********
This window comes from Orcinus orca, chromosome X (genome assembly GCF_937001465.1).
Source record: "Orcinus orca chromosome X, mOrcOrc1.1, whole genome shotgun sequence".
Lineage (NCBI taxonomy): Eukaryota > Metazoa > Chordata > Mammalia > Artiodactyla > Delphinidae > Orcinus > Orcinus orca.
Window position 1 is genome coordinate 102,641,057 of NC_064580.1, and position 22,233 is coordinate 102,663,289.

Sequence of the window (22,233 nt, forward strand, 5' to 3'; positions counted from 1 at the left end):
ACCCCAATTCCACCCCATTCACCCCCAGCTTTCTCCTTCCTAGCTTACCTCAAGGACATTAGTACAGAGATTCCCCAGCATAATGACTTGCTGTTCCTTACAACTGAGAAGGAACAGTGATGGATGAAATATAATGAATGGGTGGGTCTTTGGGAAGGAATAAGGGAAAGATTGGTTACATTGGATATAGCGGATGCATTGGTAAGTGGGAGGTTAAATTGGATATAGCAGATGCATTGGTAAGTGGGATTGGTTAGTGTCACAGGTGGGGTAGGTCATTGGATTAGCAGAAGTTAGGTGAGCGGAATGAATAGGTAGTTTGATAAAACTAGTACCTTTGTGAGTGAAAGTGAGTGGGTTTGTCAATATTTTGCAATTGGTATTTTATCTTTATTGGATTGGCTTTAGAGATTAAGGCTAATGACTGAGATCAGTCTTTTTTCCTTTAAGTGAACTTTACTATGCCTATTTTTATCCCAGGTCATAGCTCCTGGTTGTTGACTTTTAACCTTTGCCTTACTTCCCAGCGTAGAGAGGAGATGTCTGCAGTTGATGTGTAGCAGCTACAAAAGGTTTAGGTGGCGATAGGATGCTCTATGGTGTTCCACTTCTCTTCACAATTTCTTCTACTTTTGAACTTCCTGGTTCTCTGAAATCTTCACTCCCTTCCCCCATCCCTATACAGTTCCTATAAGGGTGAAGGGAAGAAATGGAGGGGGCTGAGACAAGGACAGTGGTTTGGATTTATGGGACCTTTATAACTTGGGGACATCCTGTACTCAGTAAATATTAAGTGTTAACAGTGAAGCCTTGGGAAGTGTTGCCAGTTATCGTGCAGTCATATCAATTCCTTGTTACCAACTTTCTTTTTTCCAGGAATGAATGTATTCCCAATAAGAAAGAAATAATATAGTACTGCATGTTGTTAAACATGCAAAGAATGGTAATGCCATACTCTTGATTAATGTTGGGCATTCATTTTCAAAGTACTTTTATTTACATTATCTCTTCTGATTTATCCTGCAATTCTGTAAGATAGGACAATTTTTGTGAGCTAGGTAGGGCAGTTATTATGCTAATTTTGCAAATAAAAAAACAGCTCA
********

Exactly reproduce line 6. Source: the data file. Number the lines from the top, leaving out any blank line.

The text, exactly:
ACCCCAATTCCACCCCATTCACCCCCAGCTTTCTCCTTCCTAGCTTACCTCAAGGACATTAGTACAGAGATTCCCCAGCATAATGACTTGCTGTTCCTTACAACTGAGAAGGAACAGTGATGGATGAAATATAATGAATGGGTGGGTCTTTGGGAAGGAATAAGGGAAAGATTGGTTACATTGGATATAGCGGATGCATTGGTAAGTGGGAGGTTAAATTGGATATAGCAGATGCATTGGTAAGTGGGATTGGTTAGTGTCACAGGTGGGGTAGGTCATTGGATTAGCAGAAGTTAGGTGAGCGGAATGAATAGGTAGTTTGATAAAACTAGTACCTTTGTGAGTGAAAGTGAGTGGGTTTGTCAATATTTTGCAATTGGTATTTTATCTTTATTGGATTGGCTTTAGAGATTAAGGCTAATGACTGAGATCAGTCTTTTTTCCTTTAAGTGAACTTTACTATGCCTATTTTTATCCCAGGTCATAGCTCCTGGTTGTTGACTTTTAACCTTTGCCTTACTTCCCAGCGTAGAGAGGAGATGTCTGCAGTTGATGTGTAGCAGCTACAAAAGGTTTAGGTGGCGATAGGATGCTCTATGGTGTTCCACTTCTCTTCACAATTTCTTCTACTTTTGAACTTCCTGGTTCTCTGAAATCTTCACTCCCTTCCCCCATCCCTATACAGTTCCTATAAGGGTGAAGGGAAGAAATGGAGGGGGCTGAGACAAGGACAGTGGTTTGGATTTATGGGACCTTTATAACTTGGGGACATCCTGTACTCAGTAAATATTAAGTGTTAACAGTGAAGCCTTGGGAAGTGTTGCCAGTTATCGTGCAGTCATATCAATTCCTTGTTACCAACTTTCTTTTTTCCAGGAATGAATGTATTCCCAATAAGAAAGAAATAATATAGTACTGCATGTTGTTAAACATGCAAAGAATGGTAATGCCATACTCTTGATTAATGTTGGGCATTCATTTTCAAAGTACTTTTATTTACATTATCTCTTCTGATTTATCCTGCAATTCTGTAAGATAGGACAATTTTTGTGAGCTAGGTAGGGCAGTTATTATGCTAATTTTGCAAATAAAAAAACAGCTCA